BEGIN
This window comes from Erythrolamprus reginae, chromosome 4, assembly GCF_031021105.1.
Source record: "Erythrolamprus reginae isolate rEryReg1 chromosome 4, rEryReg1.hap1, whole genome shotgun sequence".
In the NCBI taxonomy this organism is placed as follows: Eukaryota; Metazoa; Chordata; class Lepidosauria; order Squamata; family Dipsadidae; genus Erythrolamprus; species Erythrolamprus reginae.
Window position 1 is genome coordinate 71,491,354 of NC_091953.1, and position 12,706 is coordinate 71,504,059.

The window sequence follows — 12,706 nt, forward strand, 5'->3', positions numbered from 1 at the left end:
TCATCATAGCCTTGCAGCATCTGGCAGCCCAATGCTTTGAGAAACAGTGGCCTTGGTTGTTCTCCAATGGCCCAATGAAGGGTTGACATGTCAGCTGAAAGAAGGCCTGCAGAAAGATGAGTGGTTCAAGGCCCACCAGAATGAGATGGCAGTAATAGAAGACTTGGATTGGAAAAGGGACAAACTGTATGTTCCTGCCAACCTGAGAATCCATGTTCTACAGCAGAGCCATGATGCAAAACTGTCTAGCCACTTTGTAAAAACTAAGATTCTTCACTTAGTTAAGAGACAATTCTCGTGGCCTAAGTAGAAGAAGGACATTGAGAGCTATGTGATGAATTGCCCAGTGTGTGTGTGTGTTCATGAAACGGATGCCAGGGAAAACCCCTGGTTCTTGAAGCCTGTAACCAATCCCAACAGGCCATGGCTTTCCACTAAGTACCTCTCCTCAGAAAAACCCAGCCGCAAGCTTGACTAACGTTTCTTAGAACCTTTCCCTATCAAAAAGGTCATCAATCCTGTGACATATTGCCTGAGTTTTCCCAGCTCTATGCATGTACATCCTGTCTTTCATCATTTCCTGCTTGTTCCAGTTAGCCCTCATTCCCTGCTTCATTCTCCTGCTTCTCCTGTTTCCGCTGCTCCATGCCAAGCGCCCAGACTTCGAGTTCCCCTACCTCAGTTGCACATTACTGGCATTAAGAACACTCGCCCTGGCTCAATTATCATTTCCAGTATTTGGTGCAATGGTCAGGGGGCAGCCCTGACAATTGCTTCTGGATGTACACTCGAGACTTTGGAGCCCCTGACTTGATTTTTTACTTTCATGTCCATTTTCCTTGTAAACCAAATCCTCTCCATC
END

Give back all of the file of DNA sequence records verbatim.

This window comes from Erythrolamprus reginae, chromosome 4, assembly GCF_031021105.1.
Source record: "Erythrolamprus reginae isolate rEryReg1 chromosome 4, rEryReg1.hap1, whole genome shotgun sequence".
In the NCBI taxonomy this organism is placed as follows: Eukaryota; Metazoa; Chordata; class Lepidosauria; order Squamata; family Dipsadidae; genus Erythrolamprus; species Erythrolamprus reginae.
Window position 1 is genome coordinate 71,491,354 of NC_091953.1, and position 12,706 is coordinate 71,504,059.

The window sequence follows — 12,706 nt, forward strand, 5'->3', positions numbered from 1 at the left end:
TCATCATAGCCTTGCAGCATCTGGCAGCCCAATGCTTTGAGAAACAGTGGCCTTGGTTGTTCTCCAATGGCCCAATGAAGGGTTGACATGTCAGCTGAAAGAAGGCCTGCAGAAAGATGAGTGGTTCAAGGCCCACCAGAATGAGATGGCAGTAATAGAAGACTTGGATTGGAAAAGGGACAAACTGTATGTTCCTGCCAACCTGAGAATCCATGTTCTACAGCAGAGCCATGATGCAAAACTGTCTAGCCACTTTGTAAAAACTAAGATTCTTCACTTAGTTAAGAGACAATTCTCGTGGCCTAAGTAGAAGAAGGACATTGAGAGCTATGTGATGAATTGCCCAGTGTGTGTGTGTGTTCATGAAACGGATGCCAGGGAAAACCCCTGGTTCTTGAAGCCTGTAACCAATCCCAACAGGCCATGGCTTTCCACTAAGTACCTCTCCTCAGAAAAACCCAGCCGCAAGCTTGACTAACGTTTCTTAGAACCTTTCCCTATCAAAAAGGTCATCAATCCTGTGACATATTGCCTGAGTTTTCCCAGCTCTATGCATGTACATCCTGTCTTTCATCATTTCCTGCTTGTTCCAGTTAGCCCTCATTCCCTGCTTCATTCTCCTGCTTCTCCTGTTTCCGCTGCTCCATGCCAAGCGCCCAGACTTCGAGTTCCCCTACCTCAGTTGCACATTACTGGCATTAAGAACACTCGCCCTGGCTCAATTATCATTTCCAGTATTTGGTGCAATGGTCAGGGGGCAGCCCTGACAATTGCTTCTGGATGTACACTCGAGACTTTGGAGCCCCTGACTTGATTTTTTACTTTCATGTCCATTTTCCTTGTAAACCAAATCCTCTCCATC